“Remote Viewing in Underwater Cities”

A Panel with John Delaney, Professor, School of Oceanography and Paros Endowed Chair for Sensor Networks, and Director and PI for the Regional Cabled Observatory of NSF’s OOI; and Doug Stanley, CEO and Co-Founder, Ridgeline Entertainment; on the construction of the world’s first undersea broadband and power-supplied permanent remote sensing network; hosted by Michael Pfeffer, Managing Partner, Kolohala Ventures

MP: We, as a species, love the ocean. The problem is that it’s transitory. Very difficult for us as a species to really get ahold of. We know almost nothing about the ocean and it covers more than 70% of the earth’s surface. Doug is able to bring an emotional experience to this project.

JD: When we study the sea it’s with our soul as well as our minds and heart. Ocean Neruda wrote about is not the same. It’s changing rapidly and unpredictably. Very sophisticated models, but almost no data. We will be present as citizens of the ocean through the internet. It’s a phenomenal education project. The ocean is the life support system for the entire planet. We understand small pieces of it, but not the whole and its processes.

National Science Foundation – building system that will allow people to have an observatory within the ocean for a long time. Upper part of ocean’s processes are driven by the sun. Lower part is driven by the heat of the earth’s core. Ocean is directly linked to growth of food on the continents. Atmosphere is a zephyr-like messenger between us and the surface of the ocean.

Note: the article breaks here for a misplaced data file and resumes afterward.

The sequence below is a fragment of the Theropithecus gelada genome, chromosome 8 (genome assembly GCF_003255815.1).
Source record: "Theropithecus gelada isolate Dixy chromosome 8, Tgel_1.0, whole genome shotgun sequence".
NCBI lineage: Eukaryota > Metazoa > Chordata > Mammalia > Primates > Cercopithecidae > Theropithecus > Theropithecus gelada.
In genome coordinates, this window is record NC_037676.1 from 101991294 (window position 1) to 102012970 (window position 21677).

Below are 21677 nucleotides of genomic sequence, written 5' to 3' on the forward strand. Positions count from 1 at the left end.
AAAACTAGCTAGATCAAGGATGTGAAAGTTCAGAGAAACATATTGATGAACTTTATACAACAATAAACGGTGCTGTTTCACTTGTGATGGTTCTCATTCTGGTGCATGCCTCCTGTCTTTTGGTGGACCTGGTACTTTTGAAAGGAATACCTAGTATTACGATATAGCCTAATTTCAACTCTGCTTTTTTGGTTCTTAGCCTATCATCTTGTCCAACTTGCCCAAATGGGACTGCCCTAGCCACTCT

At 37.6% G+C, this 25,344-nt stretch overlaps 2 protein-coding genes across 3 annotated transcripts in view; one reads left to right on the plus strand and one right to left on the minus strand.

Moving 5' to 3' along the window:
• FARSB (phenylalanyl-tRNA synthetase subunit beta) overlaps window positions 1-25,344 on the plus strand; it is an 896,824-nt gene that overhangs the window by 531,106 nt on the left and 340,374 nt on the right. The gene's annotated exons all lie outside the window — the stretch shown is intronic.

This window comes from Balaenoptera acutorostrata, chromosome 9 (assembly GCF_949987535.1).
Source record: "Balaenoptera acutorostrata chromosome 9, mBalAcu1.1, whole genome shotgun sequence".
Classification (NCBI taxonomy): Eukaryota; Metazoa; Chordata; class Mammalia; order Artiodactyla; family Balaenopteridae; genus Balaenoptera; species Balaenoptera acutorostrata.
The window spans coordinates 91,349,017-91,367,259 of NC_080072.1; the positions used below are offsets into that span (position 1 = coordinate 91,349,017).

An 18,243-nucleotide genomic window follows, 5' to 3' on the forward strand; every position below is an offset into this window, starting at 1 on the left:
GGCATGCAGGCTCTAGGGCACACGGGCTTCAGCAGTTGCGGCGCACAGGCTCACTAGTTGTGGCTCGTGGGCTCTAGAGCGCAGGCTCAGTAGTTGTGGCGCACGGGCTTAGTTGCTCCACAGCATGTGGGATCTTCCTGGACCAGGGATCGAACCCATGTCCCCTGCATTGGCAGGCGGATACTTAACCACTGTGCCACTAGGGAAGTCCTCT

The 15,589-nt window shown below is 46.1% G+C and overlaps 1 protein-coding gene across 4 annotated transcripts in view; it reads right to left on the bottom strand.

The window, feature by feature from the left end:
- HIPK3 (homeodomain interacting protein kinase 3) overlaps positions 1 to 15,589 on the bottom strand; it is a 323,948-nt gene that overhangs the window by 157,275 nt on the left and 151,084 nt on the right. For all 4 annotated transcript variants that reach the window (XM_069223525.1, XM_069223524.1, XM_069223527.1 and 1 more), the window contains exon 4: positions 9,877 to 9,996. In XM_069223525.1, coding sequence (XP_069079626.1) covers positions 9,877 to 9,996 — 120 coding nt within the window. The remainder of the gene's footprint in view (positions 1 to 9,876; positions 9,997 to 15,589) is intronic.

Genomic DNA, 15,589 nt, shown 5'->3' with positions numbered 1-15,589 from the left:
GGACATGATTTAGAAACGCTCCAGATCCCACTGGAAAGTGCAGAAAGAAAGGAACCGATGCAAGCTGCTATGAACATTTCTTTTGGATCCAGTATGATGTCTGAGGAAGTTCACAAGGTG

Station off the west coast has fiberoptical cables, which transmit a terabyte of data at one time. Power from the environment, digital imaging, ecogenomics, nanotechnology are all a part of the station. Within the year, there will be live transmission from the ocean floor. Cables are being laid this year, next year ocean floor substations will be installed, followed by connectivity by 2014.

DS: Will be my life’s work to tell the stories of Johns project and the ocean to the world. Will use broadband, stereoscopic energy, data to relate ocean and its processes to all life on earth. Idea will be to tell stories of earth’s inhabitants and processes and how they’re affected by the ocean. Entire project has a technological background, but the challenge will be in staying true to science while engaging audiences. Creating heroes for kids.

Very big challenge to tell a very engaging story in a scientific way.

JD: Because the ocean is opaque, we can’t map it comprehensively. Therefore we know less about the ocean’s bottom than we do about the moon’s behind.

DS: Stereoscopic imaging is like true human sight. We’ll be able to identify not just the organelles in a jellyfish, but their positioning.

JD: High chance that an underwater eruption will take place in the next decade, while were there. Currently rising at 15 cm/year.